The reach of late Republican gerrymandering mastermind Thomas Hofeller may be longer than previously known, according to a review of thousands of documents and emails culled from his hard drives, obtained by The Intercept. While Hofeller was known for drawing maps to give Republicans an advantage and to limit the impact of voters of color in North Carolina, Texas, Missouri, and Virginia, the new documents reveal he also participated in the 2010 redistricting cycle in Alabama, Florida, and West Virginia.
McConnell has been unpopular in his home state for years, but his approval rating plunged in one poll to a rock-bottom 18 percent — with a re-election campaign looming in 2020. In January, he had raised red flags among Republicans and -Democrats alike when he took a key role in lifting sanctions on Russian oligarch Oleg Deripaska, a Putin ally under FBI investigation for his involvement in 2016 election-meddling; three months later, Deripaska’s aluminum company, Rusal, announced a $200 million investment in Kentucky.
Democrats called Sunday for a new investigation of Supreme Court Justice Brett M. Kavanaugh in response to a New York Times piece that said Kavanaugh was seen sexually harassing a female student while at Yale.Sen. Kamala D. Harris (D-Calif.), Sen. Elizabeth Warren (D-Mass.) and former housing and urban development secretary Julián Castro, Democratic presidential candidates, pushed for Kavanaugh’s impeachment.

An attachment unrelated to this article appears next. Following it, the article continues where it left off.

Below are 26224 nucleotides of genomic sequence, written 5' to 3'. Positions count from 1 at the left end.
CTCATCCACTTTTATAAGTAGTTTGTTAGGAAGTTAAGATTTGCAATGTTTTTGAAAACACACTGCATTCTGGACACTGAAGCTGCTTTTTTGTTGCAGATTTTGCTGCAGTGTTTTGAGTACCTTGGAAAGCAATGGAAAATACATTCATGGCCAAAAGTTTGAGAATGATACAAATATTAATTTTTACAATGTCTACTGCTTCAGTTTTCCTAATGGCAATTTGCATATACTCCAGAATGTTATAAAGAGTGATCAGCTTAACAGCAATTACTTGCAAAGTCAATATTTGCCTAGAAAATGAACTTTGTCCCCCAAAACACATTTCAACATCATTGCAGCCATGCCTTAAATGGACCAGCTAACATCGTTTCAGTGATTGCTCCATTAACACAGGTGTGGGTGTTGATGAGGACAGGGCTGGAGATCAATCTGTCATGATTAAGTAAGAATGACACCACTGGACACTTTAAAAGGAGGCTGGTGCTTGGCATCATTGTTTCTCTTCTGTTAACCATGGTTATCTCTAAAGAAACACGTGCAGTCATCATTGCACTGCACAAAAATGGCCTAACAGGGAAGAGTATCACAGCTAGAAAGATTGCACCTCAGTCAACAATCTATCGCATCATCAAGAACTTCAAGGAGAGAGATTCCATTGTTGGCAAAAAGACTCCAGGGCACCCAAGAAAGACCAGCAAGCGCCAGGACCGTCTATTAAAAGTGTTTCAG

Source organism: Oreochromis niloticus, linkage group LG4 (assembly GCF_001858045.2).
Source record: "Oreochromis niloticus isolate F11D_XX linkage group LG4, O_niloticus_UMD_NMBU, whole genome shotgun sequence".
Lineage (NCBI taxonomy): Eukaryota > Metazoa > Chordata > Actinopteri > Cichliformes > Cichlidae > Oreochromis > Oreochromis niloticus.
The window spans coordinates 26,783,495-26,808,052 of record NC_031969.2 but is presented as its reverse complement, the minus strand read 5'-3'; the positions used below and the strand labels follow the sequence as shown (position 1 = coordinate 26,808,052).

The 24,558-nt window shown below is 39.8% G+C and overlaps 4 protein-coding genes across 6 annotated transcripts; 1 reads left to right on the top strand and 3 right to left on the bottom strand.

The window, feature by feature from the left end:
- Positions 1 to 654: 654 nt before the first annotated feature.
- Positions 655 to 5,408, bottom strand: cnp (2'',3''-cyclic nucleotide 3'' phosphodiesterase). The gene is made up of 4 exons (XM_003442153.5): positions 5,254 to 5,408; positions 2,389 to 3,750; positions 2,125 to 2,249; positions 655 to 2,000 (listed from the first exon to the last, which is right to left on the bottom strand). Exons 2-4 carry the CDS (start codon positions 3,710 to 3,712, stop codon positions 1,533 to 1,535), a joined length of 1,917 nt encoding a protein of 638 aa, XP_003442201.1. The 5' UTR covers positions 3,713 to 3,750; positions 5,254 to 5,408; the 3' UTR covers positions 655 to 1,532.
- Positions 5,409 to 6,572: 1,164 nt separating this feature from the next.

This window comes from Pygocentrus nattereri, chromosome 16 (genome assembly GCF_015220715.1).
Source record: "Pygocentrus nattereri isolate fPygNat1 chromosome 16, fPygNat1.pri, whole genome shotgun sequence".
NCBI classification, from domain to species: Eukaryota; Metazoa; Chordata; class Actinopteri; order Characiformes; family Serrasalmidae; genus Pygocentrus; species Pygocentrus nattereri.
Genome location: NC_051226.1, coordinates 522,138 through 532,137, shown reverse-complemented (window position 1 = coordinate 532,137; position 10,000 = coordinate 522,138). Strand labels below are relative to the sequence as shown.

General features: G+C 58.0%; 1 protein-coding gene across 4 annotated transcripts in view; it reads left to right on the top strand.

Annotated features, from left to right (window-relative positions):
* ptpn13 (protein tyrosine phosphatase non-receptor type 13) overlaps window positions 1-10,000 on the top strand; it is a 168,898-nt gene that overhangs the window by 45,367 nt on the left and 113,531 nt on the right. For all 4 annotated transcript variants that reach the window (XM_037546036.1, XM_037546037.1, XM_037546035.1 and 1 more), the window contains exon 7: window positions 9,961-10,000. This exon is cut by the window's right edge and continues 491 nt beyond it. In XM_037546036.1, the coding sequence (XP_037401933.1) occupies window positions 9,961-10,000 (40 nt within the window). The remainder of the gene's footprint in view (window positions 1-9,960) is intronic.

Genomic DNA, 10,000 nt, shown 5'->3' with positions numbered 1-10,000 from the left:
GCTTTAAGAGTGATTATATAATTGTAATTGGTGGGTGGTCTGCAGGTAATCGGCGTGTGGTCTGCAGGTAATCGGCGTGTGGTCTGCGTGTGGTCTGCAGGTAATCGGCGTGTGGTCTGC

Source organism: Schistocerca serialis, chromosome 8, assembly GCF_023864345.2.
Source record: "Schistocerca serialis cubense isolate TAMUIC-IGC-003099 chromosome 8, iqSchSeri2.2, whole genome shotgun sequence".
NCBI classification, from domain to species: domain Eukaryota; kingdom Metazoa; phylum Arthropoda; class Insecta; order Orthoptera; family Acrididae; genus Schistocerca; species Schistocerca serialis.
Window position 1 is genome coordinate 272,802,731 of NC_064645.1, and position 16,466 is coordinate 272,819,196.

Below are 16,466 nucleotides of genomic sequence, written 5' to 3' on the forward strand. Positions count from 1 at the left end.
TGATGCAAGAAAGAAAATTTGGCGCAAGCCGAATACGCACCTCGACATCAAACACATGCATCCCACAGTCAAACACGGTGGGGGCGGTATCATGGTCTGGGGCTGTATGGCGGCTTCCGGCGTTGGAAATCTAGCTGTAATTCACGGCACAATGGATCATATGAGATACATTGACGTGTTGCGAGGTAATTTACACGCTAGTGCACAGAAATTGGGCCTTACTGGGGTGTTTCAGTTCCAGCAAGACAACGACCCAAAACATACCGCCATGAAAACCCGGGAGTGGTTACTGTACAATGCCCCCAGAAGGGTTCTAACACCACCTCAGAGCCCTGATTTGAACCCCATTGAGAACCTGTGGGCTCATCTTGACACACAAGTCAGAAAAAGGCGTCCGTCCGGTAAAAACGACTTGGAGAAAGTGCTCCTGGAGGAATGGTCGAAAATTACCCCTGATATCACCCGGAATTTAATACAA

Stolen again. Democrat Dan McCready supposedly lost the special election in North Carolina’s 9th Congressional District to Republican Dan Bishop by less than 4,000 votes. However, racially biased vote suppression schemes easily account for the supposed GOP victory margin.
If Republicans succeed in their multi-front campaign to cut back on food stamps, the burden will fall heaviest on the working-class, rural white voters on whom President Trump has staked the future of their party.
President Donald Trump and the Republicans sold their slapdash effort at tax reform as a boon to the middle class. As the law goes into effect, however, new polling suggests that most Americans are struggling to see any benefit at all in their paychecks.
After three consecutive plans to address the DACA program went down in flames Thursday afternoon, Republicans who signed onto the bipartisan compromise bill that came closest to passage tore into the Trump administration for lobbying against it.
Touting support for their tax cut legislation, House Speaker Paul Ryan, R-Wis., the Senate Finance Committee, and Sen. Rob Portman, R-Ohio, released a letter this week signed by 137 economists who say they strongly endorse the Republican legislation before Congress. But a review of the economists listed on the letter reveals a number of discrepancies, including economists that are supposedly still academics but are actually retired, and others who have never been employed as economists. One might not even exist.